The recent news that Tweetdeck, a third party timeline app recently acquired by Twitter, was being shut down on all but two platforms, was another reminder to the early-adopters and tech-savvy crowd of just how much the company's DNA has evolved over since 2006, all in the name of profitability.
A developer's dream
When Twitter first started out it was this curious startup that only geeks and early-adopters got. Even after its success in 2007 at SXSW, most non-tech or geeks reaction to their first few uses of Twitter was "I don't get it". However to geeks, it's openness in the form of their stable and inviting API was a stroke a genius and it quickly converted many geeks into evangelist. Twitter added fuel to the fire by being very active within the dev community, adding features to the API and in general being very collaborative. It's safe to say that in the early days Twitter not just survived but thrived because of it legions of loyal geeks. In this point in the game it was about growing the user rolls..
An early fork in the road came in April of 2009 when Ashton Kutcher openly challenged CNN to a race to the first millionth follower. The event created a lot of fanfare for Twitter and was the first sign of its growing cultural relevance outside of Silicon Valley. Soon after, now that Twitter was on their radar, many public figures including Oprah would create. Presence on the network. This jumping of the shark would do wonders for it in terms of new users. A few years later in 2011, Twitter would hit a magic milestones for advertisers, the 100 million active users mark. With its user rolls now fat, Twitter's mission was to figure how to make money.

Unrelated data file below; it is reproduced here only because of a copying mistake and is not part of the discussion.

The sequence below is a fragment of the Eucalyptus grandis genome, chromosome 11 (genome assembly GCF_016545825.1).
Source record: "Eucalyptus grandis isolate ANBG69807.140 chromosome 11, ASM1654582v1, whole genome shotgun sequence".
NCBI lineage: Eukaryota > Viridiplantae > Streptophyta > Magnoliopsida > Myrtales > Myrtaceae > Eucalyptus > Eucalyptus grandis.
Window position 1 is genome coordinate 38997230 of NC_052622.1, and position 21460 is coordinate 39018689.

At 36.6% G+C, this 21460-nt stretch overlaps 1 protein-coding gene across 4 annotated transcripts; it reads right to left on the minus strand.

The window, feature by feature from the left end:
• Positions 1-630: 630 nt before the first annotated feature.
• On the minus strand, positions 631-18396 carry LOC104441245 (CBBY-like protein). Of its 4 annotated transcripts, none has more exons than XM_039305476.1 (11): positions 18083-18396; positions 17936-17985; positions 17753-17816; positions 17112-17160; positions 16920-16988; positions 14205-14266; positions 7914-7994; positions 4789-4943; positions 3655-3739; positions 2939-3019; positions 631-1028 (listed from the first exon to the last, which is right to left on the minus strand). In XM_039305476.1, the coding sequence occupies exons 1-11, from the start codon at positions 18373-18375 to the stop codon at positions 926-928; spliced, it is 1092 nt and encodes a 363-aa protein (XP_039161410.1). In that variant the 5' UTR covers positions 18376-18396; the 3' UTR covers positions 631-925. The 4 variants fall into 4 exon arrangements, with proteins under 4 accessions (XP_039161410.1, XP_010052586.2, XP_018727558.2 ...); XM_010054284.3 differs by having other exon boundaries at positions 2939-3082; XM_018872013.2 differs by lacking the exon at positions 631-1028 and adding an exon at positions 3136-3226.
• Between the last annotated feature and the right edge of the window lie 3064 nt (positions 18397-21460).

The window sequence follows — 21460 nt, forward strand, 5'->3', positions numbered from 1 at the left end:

The Day The Twitter Universe stood still
On march 11, 2011 a message to theTwitter Google group signaled the end of the era of no-limit collaboration by making it clear that Twitter was focusing on the timeline experience and that it was reclaiming the experience in the name of consistency. However it was clear that Twitter felt it had to own and tightly control the timeline experience in order to make money.
More of the same
What has happened since is more events that push twitter towards a more closed and controlled environment with making money still a goal. One is left to speculate as to why it has chosen to abandon its first fans. While that API remains the spirit of collaboration is lone gone. Developers and tech-savvy users are left to wonder why. Was it a resources issue as there were more than 300,000 apps leveraging twitter or was it reclaiming the influencers and power users, the very audience for 3rd party apps, the ultimate goal.
Lost in that endaveour are its identity and most ardent supporters. the irony is that it is now at its most popular and vulnerable point. the audience that uses it are fickle and new entrants like a Snapchat could quickly spell the end of Twitter. Now heather it makes money or not, the implicit contract it entered with its early users is null and void. We're no longer needed, since having been replaced by Oprah, the Trump and hashtags in superbowl ads.
What do you think? Do you still trust Twitter and have a positive view of them? Why?